Annals of Thoracic Medicine
: 2014  |  Volume : 9  |  Issue : 4  |  Page : 187--192

Corticosteroids in the treatment of acute asthma

Abdullah A Alangari 
 Department of Pediatrics, College of Medicine, King Saud University, Riyadh, Saudi Arabia

Correspondence Address:
Abdullah A Alangari
Department of Pediatrics, College of Medicine, King Saud University, P.O. Box 2925, Riyadh 11461
Saudi Arabia


Asthma is a prevalent chronic disease of the respiratory system and acute asthma exacerbations are among the most common causes of presentation to the emergency department (ED) and admission to hospital particularly in children. Bronchial airways inflammation is the most prominent pathological feature of asthma. Inhaled corticosteroids (ICS), through their anti-inflammatory effects have been the mainstay of treatment of asthma for many years. Systemic and ICS are also used in the treatment of acute asthma exacerbations. Several international asthma management guidelines recommend the use of systemic corticosteroids in the management of moderate to severe acute asthma early upon presentation to the ED. On the other hand, ICS use in the management acute asthma has been studied in different contexts with encouraging results in some and negative in others. This review sheds some light on the role of systemic and ICS in the management of acute asthma and discusses the current evidence behind their different ways of application particularly in relation to new developments in the field.

How to cite this article:
Alangari AA. Corticosteroids in the treatment of acute asthma.Ann Thorac Med 2014;9:187-192

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Alangari AA. Corticosteroids in the treatment of acute asthma. Ann Thorac Med [serial online] 2014 [cited 2019 May 22 ];9:187-192
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 Pathophysiology of Acute Asthma: Brief Overview

Asthma is a chronic respiratory disease that is prevalent worldwide. It is considered as a major cause of morbidity and a main contributor to the high health care expenditure especially in developed countries. [1] There are two major pathological features in asthmatics' airways, inflammation, and hyperresponsiveness. These features are interrelated, but not totally dependent on each other. [2] Airway inflammatory changes include increased airway mucus secretions, airway wall edema, inflammatory cellular infiltrates, epithelial cell damage, smooth muscle hypertrophy, and submucosal fibrosis. [3] The cellular infiltrates are mainly composed of eosinophils, neutrophils, mast cells, lymphocytes, basophils, and macrophages. The ratio of these cells may widely vary between patients indicating asthma heterogeneity. [4] Asthma is classically divided into three main immunopathological phenotypes: Eosinophilic, neutrophilic, and paucigranulocytic. The eosinophilic phenotype is characterized by increased eosinophilic infiltration of the airways. Patients tend to be atopic, have asthma triggered by exposure to allergens and tend to respond well to corticosteroids. The neutrophilic phenotype is characterized by increased neutrophilic infiltration of the airways. Patients tend to have severe, more aggressive, and poorly controlled asthma. They usually do not respond to corticosteroids as well as the eosinophilic type. In the paucigranulocytic phenotype, bronchial neutrophils, and eosinophils are much lower. [4]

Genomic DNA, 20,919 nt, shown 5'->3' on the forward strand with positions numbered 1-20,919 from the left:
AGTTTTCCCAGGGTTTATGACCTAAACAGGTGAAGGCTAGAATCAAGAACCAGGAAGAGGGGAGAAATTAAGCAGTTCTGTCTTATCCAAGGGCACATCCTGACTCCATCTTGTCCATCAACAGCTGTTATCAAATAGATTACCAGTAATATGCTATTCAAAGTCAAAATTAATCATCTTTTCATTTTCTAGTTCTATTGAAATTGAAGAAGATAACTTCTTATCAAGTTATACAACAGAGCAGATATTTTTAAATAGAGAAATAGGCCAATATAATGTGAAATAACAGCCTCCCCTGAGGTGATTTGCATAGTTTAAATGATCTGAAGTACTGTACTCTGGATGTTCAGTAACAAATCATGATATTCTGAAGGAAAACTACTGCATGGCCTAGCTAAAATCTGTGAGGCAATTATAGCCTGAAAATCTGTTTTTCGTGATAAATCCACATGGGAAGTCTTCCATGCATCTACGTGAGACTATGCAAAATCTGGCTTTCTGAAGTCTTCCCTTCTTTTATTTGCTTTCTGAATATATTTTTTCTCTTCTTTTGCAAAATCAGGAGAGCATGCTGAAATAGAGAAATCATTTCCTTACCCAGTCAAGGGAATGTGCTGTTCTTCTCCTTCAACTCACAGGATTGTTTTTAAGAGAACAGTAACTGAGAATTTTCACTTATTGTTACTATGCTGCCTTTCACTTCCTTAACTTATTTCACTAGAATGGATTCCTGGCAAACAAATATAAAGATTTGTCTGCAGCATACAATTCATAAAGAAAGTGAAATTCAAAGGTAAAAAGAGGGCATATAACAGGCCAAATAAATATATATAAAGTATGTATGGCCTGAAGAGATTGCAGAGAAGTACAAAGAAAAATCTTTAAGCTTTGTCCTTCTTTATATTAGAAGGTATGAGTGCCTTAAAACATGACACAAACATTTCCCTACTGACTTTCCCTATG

Asthmatic patients frequently experience acute exacerbations. These exacerbations are usually triggered by allergens; including pollens, animal dander, dust mites, and mold; viral respiratory tract infections; irritants such as smoke and dust; cold air and exercise. The most common cause of acute asthma exacerbation in both adults and children, but more in children, is viral respiratory tract infections. Viruses may be responsible for up to 80% of wheezing episodes in children and 50-75% of episodes in adults. [5] Many viruses can cause exacerbation of asthma symptoms, the most important and most common is rhinovirus. [6] Respiratory syncycial virus and influenza virus also cause significant proportion of exacerbations. Airway epithelial cells play a major role in the pathology of virally induced asthma exacerbation. In response to infection they secret chemokines like interleukin-8 and CCL-5 that can attract inflammatory cells including neutrophils and lymphocytes that could exacerbate the already existing allergic inflammation. [7] This finding is supported by epidemiologic observations that allergen sensitization and respiratory viral infections can synergize to cause asthma exacerbation. [8] Children who are atopic are more likely to have virally induced wheezing and respiratory distress than nonatopic children. [9] Bacteria like Hemophilus influenze and Moraxella catarrhalis, have been recently shown to be associated with acute wheezing episodes in children. [10] Their role and the role of atypical bacteria as triggers of acute asthma are still controversial. [11]

 Current Treatment of Acute Asthma

Acute asthma exacerbations are defined as "episodes of progressive increase in shortness of breath, cough, wheezing, or chest tightness, or some combination of these symptoms." [12],[13] Most recently, an expert group formed by the National Institutes of Health agreed to define acute asthma as "a worsening of asthma requiring the use of systemic corticosteroids to prevent a serious outcome." [14] Acute exacerbation of asthma symptoms is a common complication of the disease. The frequency in which exacerbations happen vary widely depending on the severity of disease, [15] the degree of control with prophylactic medications, [16] and exposure to triggers. In a multicenter study from the US, [17] the admission rate of all comers to the emergency department (ED) with acute asthma was 23%. On the other hand, a European study showed that only about 7% of all patients with acute asthma exacerbation required hospitalization. [18] We have a similar experience in Saudi Arabia where about 8% of all asthmatics with acute exacerbation are hospitalized, but if we look at only the severe group the rate goes up to 40%. [19] These epidemiological data underscores the importance of effective treatment of asthma exacerbations and their prevention.